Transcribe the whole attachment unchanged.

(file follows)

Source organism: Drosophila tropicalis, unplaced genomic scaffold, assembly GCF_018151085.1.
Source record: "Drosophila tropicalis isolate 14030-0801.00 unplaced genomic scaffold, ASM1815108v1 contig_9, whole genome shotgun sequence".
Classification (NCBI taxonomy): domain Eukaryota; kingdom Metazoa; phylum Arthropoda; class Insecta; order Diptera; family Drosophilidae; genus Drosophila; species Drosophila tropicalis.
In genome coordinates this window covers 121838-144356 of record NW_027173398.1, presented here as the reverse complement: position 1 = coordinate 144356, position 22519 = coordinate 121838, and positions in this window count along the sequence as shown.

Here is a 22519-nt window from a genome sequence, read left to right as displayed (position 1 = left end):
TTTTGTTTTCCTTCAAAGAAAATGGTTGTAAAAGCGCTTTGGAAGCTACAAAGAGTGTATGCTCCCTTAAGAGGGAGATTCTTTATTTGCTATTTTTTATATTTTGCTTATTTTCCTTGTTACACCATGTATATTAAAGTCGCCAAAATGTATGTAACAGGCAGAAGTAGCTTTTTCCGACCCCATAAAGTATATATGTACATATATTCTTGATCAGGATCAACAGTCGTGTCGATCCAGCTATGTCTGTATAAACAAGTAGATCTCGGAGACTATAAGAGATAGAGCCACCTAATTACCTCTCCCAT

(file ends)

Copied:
Source organism: Drosophila tropicalis, unplaced genomic scaffold, assembly GCF_018151085.1.
Source record: "Drosophila tropicalis isolate 14030-0801.00 unplaced genomic scaffold, ASM1815108v1 contig_9, whole genome shotgun sequence".
Classification (NCBI taxonomy): domain Eukaryota; kingdom Metazoa; phylum Arthropoda; class Insecta; order Diptera; family Drosophilidae; genus Drosophila; species Drosophila tropicalis.
In genome coordinates this window covers 121838-144356 of record NW_027173398.1, presented here as the reverse complement: position 1 = coordinate 144356, position 22519 = coordinate 121838, and positions in this window count along the sequence as shown.

Here is a 22519-nt window from a genome sequence, read left to right as displayed (position 1 = left end):
TTTTGTTTTCCTTCAAAGAAAATGGTTGTAAAAGCGCTTTGGAAGCTACAAAGAGTGTATGCTCCCTTAAGAGGGAGATTCTTTATTTGCTATTTTTTATATTTTGCTTATTTTCCTTGTTACACCATGTATATTAAAGTCGCCAAAATGTATGTAACAGGCAGAAGTAGCTTTTTCCGACCCCATAAAGTATATATGTACATATATTCTTGATCAGGATCAACAGTCGTGTCGATCCAGCTATGTCTGTATAAACAAGTAGATCTCGGAGACTATAAGAGATAGAGCCACCTAATTACCTCTCCCAT